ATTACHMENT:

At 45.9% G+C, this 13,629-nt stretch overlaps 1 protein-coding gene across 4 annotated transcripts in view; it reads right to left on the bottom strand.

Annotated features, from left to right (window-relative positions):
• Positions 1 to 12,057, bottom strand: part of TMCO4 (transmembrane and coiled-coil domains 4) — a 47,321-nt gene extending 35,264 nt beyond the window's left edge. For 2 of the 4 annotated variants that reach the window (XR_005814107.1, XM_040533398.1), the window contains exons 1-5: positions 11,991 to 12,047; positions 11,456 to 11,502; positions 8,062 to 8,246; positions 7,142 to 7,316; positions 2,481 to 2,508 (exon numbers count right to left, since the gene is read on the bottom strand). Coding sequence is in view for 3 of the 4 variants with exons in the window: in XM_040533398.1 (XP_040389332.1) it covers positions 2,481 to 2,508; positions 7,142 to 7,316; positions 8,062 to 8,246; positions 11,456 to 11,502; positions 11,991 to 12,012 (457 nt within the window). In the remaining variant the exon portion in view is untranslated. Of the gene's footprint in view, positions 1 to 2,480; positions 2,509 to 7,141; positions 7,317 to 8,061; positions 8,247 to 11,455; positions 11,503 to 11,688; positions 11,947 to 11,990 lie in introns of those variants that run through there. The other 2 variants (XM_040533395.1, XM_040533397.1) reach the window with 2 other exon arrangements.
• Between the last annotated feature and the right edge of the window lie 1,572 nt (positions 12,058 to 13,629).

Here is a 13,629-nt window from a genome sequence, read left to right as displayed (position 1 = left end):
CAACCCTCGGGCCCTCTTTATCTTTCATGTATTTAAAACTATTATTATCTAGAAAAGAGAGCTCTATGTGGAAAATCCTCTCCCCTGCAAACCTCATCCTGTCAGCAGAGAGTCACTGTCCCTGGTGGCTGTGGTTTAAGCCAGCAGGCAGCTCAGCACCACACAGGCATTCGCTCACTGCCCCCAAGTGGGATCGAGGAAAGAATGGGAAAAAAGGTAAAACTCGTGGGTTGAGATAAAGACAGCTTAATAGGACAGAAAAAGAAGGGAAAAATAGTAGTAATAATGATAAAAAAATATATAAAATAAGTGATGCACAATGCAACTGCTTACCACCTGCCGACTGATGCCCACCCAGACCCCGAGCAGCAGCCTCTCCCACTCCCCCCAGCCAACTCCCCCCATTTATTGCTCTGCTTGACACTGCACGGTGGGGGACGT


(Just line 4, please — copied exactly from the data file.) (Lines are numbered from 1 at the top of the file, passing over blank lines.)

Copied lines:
• Between the last annotated feature and the right edge of the window lie 1,572 nt (positions 12,058 to 13,629).